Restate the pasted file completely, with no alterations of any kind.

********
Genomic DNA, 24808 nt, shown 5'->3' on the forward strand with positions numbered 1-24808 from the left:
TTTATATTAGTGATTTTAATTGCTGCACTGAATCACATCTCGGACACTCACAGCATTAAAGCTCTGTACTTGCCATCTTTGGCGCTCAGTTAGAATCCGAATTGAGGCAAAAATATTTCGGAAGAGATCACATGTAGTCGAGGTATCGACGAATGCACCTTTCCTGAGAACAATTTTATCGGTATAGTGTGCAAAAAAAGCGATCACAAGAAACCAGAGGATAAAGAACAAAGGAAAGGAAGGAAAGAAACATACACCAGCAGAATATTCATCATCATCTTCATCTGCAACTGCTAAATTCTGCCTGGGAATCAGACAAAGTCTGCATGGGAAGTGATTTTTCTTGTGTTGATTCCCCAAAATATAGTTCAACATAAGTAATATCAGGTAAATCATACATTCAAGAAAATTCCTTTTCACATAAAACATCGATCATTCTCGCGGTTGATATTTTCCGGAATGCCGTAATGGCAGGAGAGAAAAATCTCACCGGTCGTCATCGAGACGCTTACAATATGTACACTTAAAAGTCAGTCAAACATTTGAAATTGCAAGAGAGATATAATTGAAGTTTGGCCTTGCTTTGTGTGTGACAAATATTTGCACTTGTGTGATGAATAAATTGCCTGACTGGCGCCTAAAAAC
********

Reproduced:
Genomic DNA, 24808 nt, shown 5'->3' on the forward strand with positions numbered 1-24808 from the left:
TTTATATTAGTGATTTTAATTGCTGCACTGAATCACATCTCGGACACTCACAGCATTAAAGCTCTGTACTTGCCATCTTTGGCGCTCAGTTAGAATCCGAATTGAGGCAAAAATATTTCGGAAGAGATCACATGTAGTCGAGGTATCGACGAATGCACCTTTCCTGAGAACAATTTTATCGGTATAGTGTGCAAAAAAAGCGATCACAAGAAACCAGAGGATAAAGAACAAAGGAAAGGAAGGAAAGAAACATACACCAGCAGAATATTCATCATCATCTTCATCTGCAACTGCTAAATTCTGCCTGGGAATCAGACAAAGTCTGCATGGGAAGTGATTTTTCTTGTGTTGATTCCCCAAAATATAGTTCAACATAAGTAATATCAGGTAAATCATACATTCAAGAAAATTCCTTTTCACATAAAACATCGATCATTCTCGCGGTTGATATTTTCCGGAATGCCGTAATGGCAGGAGAGAAAAATCTCACCGGTCGTCATCGAGACGCTTACAATATGTACACTTAAAAGTCAGTCAAACATTTGAAATTGCAAGAGAGATATAATTGAAGTTTGGCCTTGCTTTGTGTGTGACAAATATTTGCACTTGTGTGATGAATAAATTGCCTGACTGGCGCCTAAAAAC